What’s wrong with the Kerry campaign?


From the Publisher/Arnold G. York

I’ve been puzzling over that question for weeks now. Is it the campaign or is it Kerry? By now you should all know my prejudices. No one would accuse me of being a great fan of George W. Bush. But surprisingly, especially to me, I’m also even less of a fan of Kerry, and as the campaign has progressed, I’m finding myself even less so.

That’s how I know Kerry is in trouble because if I can’t get excited about him, I suspect some swing voter in Ohio or Florida is going to be even less enthusiastic.

Does that mean that Kerry is finished? The signs are certainly there. He’s slipping in the polls, particularly in key states like Ohio, Michigan, Florida and Pennsylvania. Frankly, the rest of the country, including California, doesn’t count that much because this country is split down the middle. Effectively, we all cancel each other out. But there are certain states that do count-and in those states probable voters are trending toward Bush.

The question is, why?

I think in the final analysis it’s more a question of personality and the public perception of that personality than it is of the actual reality. There is something about Kerry that’s difficult to define. It’s not new. It’s apparently been that way all his life and it’s a consistent theme. Guys that went to prep school with him say the same things that the reporters on the campaign bus are saying. So what do they all say?

For one thing he’s extraordinarily bright. He has Clintonesque intellect, but the problem is that it shows. I suspect that Kerry understands fully the value of being perceived as smart, but not too smart. However, the real intellect keeps pushing through and it’s a political problem for him. The Republican strategists picked up on this because they understand that the American public likes its presidents smart, but not too smart, and likes its issues simple and easy to digest. The fact that a policy may be dead wrong matters less than that if it is clear. The Republicans have painted Kerry as Hamlet, giving the soliloquy, “To be or not to be,” and it has stuck because there is enough truth in it to make it stick.

On the other hand, no one would ever accuse Bush of being Hamlet. He’s an absolutist and he knows what’s right and what to do. How does he know? Because Dick Cheney and Donald Rumsfeld told him so. (Sorry I just couldn’t resist.)

In Bush’s mind we’re winning this war and bringing democracy to the Middle East, and winning the war against terrorism. There is just one thing wrong with that mantra. It’s just not true.

How do I know? Well, for one thing I don’t talk to Rumsfeld and Cheney, which tends to keep my head somewhat clearer than Bush’s. For another thing, I am a little bit older than Bush and I can remember the Vietnamese war, and this entire Iraq scenario is beginning to feel familiar.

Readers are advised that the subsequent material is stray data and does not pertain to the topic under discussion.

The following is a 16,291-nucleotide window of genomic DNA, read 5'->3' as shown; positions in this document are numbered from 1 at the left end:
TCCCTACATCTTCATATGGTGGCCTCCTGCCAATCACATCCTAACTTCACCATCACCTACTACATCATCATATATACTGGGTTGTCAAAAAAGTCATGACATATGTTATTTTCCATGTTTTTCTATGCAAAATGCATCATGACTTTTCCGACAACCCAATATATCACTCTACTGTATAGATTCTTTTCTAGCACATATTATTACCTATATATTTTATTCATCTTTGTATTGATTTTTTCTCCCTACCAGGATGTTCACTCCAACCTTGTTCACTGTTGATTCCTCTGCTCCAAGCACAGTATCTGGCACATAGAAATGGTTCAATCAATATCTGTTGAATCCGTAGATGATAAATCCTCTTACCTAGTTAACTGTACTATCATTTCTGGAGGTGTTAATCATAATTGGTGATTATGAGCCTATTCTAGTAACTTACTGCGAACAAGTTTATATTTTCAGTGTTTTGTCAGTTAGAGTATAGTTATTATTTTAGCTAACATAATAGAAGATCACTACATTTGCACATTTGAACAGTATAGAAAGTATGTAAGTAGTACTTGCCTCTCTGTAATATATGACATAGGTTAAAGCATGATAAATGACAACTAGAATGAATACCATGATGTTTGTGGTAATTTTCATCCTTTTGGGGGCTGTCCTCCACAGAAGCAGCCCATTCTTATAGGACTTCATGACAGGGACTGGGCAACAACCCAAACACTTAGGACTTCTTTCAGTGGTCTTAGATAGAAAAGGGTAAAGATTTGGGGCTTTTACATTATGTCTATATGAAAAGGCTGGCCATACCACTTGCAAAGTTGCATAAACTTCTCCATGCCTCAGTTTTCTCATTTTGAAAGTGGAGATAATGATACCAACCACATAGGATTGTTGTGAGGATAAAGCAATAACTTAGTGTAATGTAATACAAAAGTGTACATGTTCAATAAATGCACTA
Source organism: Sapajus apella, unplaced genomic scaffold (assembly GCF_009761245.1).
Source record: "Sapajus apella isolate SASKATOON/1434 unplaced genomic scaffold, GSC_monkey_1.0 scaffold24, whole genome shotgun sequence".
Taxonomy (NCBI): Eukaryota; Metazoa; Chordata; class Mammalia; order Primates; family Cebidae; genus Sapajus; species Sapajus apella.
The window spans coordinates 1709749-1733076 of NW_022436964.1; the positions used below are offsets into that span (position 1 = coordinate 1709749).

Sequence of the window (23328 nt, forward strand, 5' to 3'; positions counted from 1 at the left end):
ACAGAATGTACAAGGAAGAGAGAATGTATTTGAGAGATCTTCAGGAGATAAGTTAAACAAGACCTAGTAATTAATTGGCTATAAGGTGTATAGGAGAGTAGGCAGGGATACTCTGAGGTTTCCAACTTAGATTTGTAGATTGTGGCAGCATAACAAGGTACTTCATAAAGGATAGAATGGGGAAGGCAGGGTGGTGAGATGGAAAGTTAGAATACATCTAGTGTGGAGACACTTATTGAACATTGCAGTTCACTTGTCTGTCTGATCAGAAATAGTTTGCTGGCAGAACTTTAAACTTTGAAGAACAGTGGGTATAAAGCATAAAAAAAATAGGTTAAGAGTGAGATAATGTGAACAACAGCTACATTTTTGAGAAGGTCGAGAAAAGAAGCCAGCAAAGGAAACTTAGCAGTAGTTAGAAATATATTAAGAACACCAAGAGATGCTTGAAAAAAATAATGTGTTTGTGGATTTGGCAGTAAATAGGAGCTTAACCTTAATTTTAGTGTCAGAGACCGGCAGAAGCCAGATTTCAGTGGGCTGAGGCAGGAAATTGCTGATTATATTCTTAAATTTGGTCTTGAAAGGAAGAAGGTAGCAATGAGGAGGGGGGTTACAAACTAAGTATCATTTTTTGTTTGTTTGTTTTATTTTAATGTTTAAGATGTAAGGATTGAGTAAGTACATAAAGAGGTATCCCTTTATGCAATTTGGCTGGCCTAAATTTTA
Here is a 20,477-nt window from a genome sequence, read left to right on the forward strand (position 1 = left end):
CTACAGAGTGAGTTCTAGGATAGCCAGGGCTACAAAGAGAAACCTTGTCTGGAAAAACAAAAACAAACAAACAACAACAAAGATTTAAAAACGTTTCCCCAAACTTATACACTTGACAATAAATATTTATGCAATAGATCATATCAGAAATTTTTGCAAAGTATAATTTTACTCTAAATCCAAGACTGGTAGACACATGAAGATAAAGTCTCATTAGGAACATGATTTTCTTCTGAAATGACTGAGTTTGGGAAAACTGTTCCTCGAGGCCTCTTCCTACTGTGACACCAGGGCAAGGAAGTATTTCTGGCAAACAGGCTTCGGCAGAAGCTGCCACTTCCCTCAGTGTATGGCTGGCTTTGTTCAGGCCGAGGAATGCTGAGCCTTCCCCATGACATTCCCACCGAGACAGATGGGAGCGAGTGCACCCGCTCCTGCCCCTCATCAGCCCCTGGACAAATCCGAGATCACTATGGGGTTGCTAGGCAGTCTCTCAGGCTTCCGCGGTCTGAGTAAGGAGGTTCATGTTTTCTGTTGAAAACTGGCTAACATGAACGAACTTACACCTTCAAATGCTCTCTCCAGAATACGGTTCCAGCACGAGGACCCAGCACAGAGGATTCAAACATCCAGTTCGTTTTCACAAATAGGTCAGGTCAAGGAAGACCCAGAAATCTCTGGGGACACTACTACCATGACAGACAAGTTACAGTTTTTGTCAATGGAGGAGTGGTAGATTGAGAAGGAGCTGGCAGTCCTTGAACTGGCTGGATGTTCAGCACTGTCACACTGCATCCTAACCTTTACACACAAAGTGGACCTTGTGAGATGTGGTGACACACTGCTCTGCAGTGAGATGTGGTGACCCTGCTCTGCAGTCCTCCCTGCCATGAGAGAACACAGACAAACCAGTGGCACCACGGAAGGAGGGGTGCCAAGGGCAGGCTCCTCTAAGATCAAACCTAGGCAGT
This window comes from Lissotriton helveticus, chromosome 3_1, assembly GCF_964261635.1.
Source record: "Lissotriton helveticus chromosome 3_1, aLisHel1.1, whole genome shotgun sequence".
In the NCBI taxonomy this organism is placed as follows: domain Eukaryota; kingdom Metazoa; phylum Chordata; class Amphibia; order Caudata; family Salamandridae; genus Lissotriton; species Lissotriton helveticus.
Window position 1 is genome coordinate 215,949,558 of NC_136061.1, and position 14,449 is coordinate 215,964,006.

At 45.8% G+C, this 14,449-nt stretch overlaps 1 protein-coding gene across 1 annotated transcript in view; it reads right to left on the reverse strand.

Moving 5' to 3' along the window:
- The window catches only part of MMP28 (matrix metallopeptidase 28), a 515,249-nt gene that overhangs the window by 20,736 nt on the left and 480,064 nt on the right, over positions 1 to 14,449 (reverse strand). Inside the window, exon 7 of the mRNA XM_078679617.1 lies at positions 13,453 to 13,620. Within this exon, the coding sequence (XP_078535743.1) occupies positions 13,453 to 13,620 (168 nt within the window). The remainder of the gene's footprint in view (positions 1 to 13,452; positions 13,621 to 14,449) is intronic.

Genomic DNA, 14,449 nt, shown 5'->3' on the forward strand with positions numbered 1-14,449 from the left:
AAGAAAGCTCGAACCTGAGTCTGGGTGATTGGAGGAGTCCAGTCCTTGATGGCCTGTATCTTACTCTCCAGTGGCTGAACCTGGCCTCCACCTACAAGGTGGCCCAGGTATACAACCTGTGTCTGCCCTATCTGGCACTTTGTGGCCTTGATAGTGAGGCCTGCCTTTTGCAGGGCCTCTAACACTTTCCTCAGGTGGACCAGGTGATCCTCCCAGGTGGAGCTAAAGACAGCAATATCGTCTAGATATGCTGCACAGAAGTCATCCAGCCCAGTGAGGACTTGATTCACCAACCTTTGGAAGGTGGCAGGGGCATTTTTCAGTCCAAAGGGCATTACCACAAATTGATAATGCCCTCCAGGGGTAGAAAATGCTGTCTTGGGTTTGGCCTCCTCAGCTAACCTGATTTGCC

I remember how in Vietnam they used to talk about body counts and portions of the country that were pacified as evidence of our winning, and yet the areas of the country where we couldn’t go at night kept growing. Months ago they were talking about how we were pacifying the Iraqis except for an occasional area like Fallouja, a hotbed of Sunni resistance. Now they’re talking about containing the insurgents (mind you not foreign terrorists but insurgents, so the spin has changed). The translation of the poli-speak about Fallouja is we can’t go in without all sorts of casualties, both ours and theirs, so it’s better to just isolate the town for now. OK, I could accept that because Fallouja was always a hotbed of resistance. Now in today’s Los Angeles Times there was a lead story that another town, Ramadi, was en route to becoming another Fallouja with abductions and killings. One begins to wonder what town is next.

What’s going to happen next, I predict, is that the Shiites are going to rise up to fight us, and Shiite towns are going to begin to be off-limits also. And the reason I know this is because the Shiites can’t just sit back and allow the Sunni to be the only ones attempting to free the country from the perceived American oppressor. They’ve all got their eye on the next government and there is no way they can allow the other side to show bigger cajones because that’s the way democracy is played in the Middle East.

Thursday is the first debate, really more of a joint appearance, but most of all it’s a bully pulpit. Kerry’s campaign is weakening but there is still time to comeback. For one thing, ironically enough, expectations about Kerry have been lowered, so any kind of decent performance is going to exceed expectations. But Kerry must grab the initiative and bluntly and articulately make his case why our current Iraq position is untenable and how he would fix it. If he can do it, then frankly he’s probably back in the game. If he can’t, then he’s probably going to lose, and the country will continue to be run by Bush.